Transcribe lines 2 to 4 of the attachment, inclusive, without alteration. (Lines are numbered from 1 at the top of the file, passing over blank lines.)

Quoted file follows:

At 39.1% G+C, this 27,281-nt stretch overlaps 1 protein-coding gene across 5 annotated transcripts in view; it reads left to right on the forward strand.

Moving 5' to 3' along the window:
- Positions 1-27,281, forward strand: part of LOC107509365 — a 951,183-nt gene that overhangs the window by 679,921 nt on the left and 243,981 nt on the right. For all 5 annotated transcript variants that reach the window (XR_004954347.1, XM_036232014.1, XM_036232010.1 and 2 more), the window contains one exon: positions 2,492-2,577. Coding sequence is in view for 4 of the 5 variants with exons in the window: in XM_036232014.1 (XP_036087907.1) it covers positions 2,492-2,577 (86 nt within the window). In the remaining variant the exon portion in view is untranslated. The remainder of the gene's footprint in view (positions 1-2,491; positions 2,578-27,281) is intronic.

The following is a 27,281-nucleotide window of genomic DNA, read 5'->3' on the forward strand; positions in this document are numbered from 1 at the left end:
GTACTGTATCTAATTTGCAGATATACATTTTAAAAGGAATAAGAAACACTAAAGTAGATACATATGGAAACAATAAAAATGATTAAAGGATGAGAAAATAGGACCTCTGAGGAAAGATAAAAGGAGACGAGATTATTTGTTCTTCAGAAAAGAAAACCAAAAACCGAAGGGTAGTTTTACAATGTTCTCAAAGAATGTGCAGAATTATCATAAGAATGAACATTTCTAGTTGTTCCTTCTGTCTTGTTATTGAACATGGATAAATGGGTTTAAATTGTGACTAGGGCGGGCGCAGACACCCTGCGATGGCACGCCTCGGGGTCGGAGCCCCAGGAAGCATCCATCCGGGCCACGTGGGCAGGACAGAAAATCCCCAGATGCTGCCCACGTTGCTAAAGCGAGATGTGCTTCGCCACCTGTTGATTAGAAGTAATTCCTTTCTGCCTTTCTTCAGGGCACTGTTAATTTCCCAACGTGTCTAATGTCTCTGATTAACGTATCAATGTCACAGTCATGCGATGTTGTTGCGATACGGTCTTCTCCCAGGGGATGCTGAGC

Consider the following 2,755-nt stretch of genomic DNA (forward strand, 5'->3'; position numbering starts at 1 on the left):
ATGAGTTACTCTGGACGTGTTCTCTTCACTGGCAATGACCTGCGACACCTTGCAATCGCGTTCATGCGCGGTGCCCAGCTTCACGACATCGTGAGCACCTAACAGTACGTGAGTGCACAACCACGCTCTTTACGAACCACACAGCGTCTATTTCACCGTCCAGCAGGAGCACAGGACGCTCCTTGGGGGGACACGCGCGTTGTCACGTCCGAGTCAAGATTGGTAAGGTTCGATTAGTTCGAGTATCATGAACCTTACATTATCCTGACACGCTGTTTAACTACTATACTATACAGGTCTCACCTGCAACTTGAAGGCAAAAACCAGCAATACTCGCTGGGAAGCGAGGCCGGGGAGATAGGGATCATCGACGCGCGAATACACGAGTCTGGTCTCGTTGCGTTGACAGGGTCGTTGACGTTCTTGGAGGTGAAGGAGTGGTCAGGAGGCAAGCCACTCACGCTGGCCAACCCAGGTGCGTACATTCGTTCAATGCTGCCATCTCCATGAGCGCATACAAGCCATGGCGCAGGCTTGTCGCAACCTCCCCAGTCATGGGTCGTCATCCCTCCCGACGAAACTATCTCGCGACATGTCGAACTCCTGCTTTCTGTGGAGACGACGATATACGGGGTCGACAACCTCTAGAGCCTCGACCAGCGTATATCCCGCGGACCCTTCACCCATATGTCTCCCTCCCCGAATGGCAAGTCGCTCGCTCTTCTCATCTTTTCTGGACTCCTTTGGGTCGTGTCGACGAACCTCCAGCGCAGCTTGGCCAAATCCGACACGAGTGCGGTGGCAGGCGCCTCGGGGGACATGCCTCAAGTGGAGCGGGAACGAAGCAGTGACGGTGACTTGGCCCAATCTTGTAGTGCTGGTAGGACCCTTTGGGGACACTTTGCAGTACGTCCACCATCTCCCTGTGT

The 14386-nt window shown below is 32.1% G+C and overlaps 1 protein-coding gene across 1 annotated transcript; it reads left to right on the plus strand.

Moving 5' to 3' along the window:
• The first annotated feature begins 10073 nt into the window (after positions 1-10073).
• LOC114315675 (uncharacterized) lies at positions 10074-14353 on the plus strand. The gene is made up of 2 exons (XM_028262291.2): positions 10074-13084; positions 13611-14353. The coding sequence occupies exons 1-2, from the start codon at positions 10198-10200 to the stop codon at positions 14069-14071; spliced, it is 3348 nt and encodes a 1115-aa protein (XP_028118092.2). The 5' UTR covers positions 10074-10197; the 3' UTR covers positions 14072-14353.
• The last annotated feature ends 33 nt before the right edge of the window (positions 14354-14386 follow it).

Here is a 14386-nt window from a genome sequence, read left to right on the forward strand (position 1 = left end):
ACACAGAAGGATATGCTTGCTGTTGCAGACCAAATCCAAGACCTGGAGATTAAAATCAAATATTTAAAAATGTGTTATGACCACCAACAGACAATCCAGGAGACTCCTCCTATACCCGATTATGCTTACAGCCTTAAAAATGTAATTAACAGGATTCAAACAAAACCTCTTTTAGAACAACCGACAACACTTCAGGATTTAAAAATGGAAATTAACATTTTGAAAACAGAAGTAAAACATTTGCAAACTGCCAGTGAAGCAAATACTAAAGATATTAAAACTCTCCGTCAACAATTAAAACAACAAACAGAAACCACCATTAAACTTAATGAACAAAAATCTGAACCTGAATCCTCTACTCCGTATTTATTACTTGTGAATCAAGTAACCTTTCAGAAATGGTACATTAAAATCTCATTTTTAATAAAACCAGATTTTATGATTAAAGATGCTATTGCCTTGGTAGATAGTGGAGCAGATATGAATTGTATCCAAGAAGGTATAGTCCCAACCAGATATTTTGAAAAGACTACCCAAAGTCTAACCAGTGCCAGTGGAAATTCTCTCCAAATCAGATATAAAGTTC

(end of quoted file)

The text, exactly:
Moving 5' to 3' along the window:
- Positions 1-27,281, forward strand: part of LOC107509365 — a 951,183-nt gene that overhangs the window by 679,921 nt on the left and 243,981 nt on the right. For all 5 annotated transcript variants that reach the window (XR_004954347.1, XM_036232014.1, XM_036232010.1 and 2 more), the window contains one exon: positions 2,492-2,577. Coding sequence is in view for 4 of the 5 variants with exons in the window: in XM_036232014.1 (XP_036087907.1) it covers positions 2,492-2,577 (86 nt within the window). In the remaining variant the exon portion in view is untranslated. The remainder of the gene's footprint in view (positions 1-2,491; positions 2,578-27,281) is intronic.

The following is a 27,281-nucleotide window of genomic DNA, read 5'->3' on the forward strand; positions in this document are numbered from 1 at the left end: